Otiorhynchus sulcatus – black vine weevil

black vine weevil

Otiorhynchus sulcatus                   Family: Curculionidae
Common name: black vine weevil
Host plants: rhododendrons, azaleas, Kalmia, Euonymus spp., and other broad-leaved evergreens, as well as hemlock and Taxus (yew).
Adult size: about ½ inch (13 mm) long

Type: Pest

Life cycle: Generations per year: one in the Pacific Northwest
            Egg: 8 – 20 days
            Larva: 8 – 10 months
            Pupa: about 10 days
            Adult: about 6 – 7 months; some may overwinters

weevil pupa on backDescription & Life Cycle: This weevil overwinters in the soil as immature larvae. In early spring, when the larvae have reached their mature sixth instar stage at 0.4 – 0.6 inches (10 – 15 mm) long, they enter the pupating stage. They are white and have the rough outline of the adult weevil. This last roughly 10 days after which the adults emerge. This is usually from late May through June. Adult weevils require 3 – 4 weeks of active foliage feeding before they start laying eggs. As many as 500 eggs are laid in the soil around the base of host plants over a 2 – 3 week period. The legless white larvae with a brown head will hatch in 10 – 14 days and begin feeding on the plant roots. In the fall, when the temperatures start to decrease, the larvae will move deeper into the soil where they will overwinter.

Special Notes: Native to Europe, this weevil species was discovered and identified in Connecticut in 1910. Since that date, it has become widespread throughout North America.

It is interesting to note that only female adult weevils are produced in North America. They reproduce parthenogenically. Adults feed on host plant leaves during the night leaving a multitude of half-round notches along the edges of the leaves. In a particularly high weevil populated area of the garden, this can look quite unsightly on your targeted evergreen plants.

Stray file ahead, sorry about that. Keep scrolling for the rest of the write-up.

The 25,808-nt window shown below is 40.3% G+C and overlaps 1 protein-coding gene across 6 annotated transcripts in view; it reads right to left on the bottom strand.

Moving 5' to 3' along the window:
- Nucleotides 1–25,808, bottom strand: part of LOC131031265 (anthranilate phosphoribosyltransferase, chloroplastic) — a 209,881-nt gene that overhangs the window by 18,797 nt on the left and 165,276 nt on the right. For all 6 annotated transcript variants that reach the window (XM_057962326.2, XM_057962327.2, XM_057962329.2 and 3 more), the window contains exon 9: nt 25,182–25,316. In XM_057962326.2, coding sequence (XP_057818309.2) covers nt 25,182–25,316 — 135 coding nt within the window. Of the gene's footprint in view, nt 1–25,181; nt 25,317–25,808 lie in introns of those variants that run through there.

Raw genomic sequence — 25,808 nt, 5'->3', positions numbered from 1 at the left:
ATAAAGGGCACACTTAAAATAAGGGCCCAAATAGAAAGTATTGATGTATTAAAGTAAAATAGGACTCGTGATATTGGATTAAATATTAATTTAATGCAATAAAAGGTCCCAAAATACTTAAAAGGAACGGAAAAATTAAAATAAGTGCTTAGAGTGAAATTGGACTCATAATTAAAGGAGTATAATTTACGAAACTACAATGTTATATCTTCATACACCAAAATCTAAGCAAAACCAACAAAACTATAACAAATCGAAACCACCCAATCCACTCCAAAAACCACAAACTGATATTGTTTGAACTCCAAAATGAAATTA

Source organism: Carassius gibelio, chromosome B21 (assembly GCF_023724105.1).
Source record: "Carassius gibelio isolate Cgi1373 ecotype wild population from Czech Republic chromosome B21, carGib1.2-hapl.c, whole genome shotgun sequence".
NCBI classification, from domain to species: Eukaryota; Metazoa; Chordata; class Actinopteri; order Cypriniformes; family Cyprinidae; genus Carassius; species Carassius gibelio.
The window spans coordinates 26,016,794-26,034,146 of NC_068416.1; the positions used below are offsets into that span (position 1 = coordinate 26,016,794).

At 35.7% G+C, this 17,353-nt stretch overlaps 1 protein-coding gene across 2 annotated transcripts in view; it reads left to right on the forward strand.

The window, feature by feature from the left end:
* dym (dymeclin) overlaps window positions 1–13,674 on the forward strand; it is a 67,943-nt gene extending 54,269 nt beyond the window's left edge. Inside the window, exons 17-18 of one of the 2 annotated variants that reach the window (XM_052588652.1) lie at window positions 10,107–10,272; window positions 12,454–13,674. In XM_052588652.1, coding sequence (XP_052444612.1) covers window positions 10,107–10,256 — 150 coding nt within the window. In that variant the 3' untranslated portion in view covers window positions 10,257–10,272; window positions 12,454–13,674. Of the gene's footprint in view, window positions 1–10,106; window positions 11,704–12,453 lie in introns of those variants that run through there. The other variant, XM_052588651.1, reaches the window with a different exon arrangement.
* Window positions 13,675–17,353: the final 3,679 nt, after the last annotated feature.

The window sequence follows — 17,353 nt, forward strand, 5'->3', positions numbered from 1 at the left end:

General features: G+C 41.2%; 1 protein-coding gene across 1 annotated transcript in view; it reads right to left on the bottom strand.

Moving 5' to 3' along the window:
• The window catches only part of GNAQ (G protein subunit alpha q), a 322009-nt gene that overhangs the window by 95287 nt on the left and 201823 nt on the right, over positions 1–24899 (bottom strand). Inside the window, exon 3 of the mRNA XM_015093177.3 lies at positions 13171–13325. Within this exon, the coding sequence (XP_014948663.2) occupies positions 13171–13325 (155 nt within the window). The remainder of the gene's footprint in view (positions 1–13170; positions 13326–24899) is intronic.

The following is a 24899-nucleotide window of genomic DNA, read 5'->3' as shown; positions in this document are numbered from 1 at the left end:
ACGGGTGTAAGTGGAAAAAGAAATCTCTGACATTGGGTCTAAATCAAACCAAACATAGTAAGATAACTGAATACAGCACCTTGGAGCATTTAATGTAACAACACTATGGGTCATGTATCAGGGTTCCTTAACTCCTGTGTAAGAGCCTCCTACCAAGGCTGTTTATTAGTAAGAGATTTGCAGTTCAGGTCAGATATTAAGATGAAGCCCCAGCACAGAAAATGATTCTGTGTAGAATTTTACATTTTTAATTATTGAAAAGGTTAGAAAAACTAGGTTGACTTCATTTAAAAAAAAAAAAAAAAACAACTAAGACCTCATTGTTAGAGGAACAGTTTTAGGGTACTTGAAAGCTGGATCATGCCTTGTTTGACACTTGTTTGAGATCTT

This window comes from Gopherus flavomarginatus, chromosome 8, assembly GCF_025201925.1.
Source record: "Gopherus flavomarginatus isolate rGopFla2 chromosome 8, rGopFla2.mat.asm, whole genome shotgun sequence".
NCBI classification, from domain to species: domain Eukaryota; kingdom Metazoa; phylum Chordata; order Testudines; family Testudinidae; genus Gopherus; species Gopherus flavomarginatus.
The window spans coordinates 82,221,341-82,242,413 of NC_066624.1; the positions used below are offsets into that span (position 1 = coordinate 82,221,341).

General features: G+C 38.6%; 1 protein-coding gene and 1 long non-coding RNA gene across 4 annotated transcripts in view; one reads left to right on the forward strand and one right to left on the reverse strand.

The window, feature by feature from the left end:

black vine weevilRemedial Action: There are some insect killing nematodes available which will control root weevils in their immature, larval stage. These are applied as a soil drench and best used when the soil temperatures are 12 °C (55 °F) or higher in late summer and early fall. Soil must be very wet at time of application and never in direct sunlight. The UV rays will quickly kill the beneficial nematodes.

Unfortunately, there is not much data on the effectiveness of this treatment.

 

Posted on May 17, 2022

Garden Tip: Adding compost the easy way

by Leslie Cox; Monday; November 29, 2021

An easy way to mix your compost into the soil is to spread it over your garden in late fall. Cover with a mulch of hay or chopped leaves and let nature take its course. Come spring, the winter weather and the soil organisms will have worked the compost in for you.

 

Garden Tip: Mulching young plants and trees

by Leslie Cox; Monday; October 25, 2021

newly planted espalier apple tree

If you have incorporated new plants in your landscape this last summer it is a good idea to cover them with mulch for protection against freezing temperatures.

The best mulch material is leaves. They are on the ground anyways, so it is easy to either rake them up and spread them over the garden beds, or run over them with the lawn mower and spread the leaf mulch over the plants.

If you do not have any deciduous trees on your property, ask or beg your friends, neighbours, family members if you can steal some of theirs.

If you do not have any access to leaves, bark is a good substitute. We prefer the fine bark mulch which is available from our local pole yard but you can also by bagged bark from your local nursery or big box store.

Straw is another good mulch option but most people prefer to use this material on their vegetable gardens rather than on their front yard garden beds. It sometimes cones down to aesthetics…and the rules in some development communities. Just be sure to buy straw and not old hay. Hay, even the old stuff, will still have viable seeds in it which you will wind up cursing next spring.

Whatever you use, spread your mulch material 4 – 6 inches (10 – 15 cm) thick over your plants. This will provide adequate protection against freezing temperatures.

One final tip…or warning…